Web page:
Firstly, I apologize for the cliché, and outdated, use of a hashtag, but I couldn’t think of a simpler way to put it.
I was talking to a classmate the other day, and I was explaining how the French government progressed, and once we reached the Estates Genearl, we came to an odd, and a bit confusing, conclusion. The classmate I was talking to said, “OK, so Luis XVI re-created/re-established the Estates General, then they did what?” And it took me a minute. I was trying to remember what exactly the Estates General had done, when I realized that they hadn’t really done anything except for disbanding and turning themselves into the National Assembly. The questions that then popped into my mind were as follows: 1) Why is the Estates General so important? I mean, if they didn’t really do anything other than argue, gridlock, and disband, why are they such a milestone-part of French History? and 2) Why didn’t the Estates General just change their rules to match those that they created when they formed the National Assembly? In other words, why did they have to go off and create a whole other governmental establishment instead of just consenting to the demands of the third estate (Third Estate ? )?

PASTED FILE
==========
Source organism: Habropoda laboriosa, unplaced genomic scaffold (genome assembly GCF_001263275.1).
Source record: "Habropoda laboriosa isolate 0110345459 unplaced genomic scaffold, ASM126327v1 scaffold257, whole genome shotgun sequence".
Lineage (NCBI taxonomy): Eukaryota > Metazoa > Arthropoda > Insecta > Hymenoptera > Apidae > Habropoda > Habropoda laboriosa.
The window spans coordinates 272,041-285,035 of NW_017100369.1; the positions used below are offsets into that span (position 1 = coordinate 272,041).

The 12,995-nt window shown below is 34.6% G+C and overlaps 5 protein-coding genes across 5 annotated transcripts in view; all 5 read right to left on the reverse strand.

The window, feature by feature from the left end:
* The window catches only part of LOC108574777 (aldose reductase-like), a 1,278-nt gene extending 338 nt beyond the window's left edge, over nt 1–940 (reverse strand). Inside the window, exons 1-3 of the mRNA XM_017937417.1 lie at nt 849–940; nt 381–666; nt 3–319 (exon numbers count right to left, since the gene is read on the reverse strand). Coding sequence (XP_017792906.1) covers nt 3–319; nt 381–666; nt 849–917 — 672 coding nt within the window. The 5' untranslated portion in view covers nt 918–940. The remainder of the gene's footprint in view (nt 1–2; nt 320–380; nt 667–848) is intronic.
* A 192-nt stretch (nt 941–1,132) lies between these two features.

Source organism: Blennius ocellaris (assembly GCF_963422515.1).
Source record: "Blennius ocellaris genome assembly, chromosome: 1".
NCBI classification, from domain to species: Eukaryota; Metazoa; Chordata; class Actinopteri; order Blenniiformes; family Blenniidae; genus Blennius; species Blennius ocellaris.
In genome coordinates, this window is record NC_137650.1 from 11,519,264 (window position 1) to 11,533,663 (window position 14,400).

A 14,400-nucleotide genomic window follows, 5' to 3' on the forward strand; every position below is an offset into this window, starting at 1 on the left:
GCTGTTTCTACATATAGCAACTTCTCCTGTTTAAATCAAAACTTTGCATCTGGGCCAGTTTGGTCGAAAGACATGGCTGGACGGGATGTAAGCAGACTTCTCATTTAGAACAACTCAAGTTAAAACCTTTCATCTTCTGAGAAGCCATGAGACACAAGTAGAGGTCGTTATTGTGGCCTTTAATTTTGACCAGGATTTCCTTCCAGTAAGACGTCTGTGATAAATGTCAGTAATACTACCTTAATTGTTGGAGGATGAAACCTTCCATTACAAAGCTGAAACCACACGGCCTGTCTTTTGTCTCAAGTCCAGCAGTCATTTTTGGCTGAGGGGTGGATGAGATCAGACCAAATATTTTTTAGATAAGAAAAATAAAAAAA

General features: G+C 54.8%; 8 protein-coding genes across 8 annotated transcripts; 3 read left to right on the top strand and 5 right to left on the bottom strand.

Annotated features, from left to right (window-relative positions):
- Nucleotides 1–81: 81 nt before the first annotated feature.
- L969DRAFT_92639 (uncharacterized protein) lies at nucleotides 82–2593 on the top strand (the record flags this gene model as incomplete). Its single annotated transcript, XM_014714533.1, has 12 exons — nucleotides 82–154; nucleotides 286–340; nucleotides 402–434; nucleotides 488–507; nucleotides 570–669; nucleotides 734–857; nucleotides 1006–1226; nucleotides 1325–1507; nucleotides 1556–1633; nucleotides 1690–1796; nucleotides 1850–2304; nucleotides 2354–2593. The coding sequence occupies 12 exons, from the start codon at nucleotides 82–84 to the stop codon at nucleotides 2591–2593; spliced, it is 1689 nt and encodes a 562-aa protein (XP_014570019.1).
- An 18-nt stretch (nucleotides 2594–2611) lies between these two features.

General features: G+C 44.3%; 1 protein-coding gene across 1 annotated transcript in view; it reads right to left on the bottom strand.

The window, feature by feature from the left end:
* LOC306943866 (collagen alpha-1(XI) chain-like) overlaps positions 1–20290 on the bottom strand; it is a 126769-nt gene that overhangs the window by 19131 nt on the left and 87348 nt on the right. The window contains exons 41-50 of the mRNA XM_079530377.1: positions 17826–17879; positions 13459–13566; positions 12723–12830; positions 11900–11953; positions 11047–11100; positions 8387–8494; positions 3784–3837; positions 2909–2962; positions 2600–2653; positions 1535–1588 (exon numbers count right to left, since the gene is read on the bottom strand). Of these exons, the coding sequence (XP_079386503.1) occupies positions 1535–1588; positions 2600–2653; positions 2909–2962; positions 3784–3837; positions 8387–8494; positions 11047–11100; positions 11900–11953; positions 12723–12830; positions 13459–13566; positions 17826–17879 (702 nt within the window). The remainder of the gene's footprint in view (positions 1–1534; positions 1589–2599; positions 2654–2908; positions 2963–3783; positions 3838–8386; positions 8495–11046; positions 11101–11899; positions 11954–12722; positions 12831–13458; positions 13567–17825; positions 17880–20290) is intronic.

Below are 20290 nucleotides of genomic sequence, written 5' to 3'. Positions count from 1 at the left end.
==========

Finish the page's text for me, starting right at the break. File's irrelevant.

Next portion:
Personally, I think that the only reason the Estates General should be considered important/should be studied or emphasized is because of the great changes that the third estate were able to make because of/in spite of it, and because of all of the change that governmental and social change that occurred at that time. Secondly, I think that they may have wanted to start anew, also, by the time the third estate (Third Estate?) had so violently (as in rash, not bloody) separated themselves from the Estates General and made such lofty demands, it was just easier to let them lead the other two estates to wherever they, governmentally/structurally, wanted to go.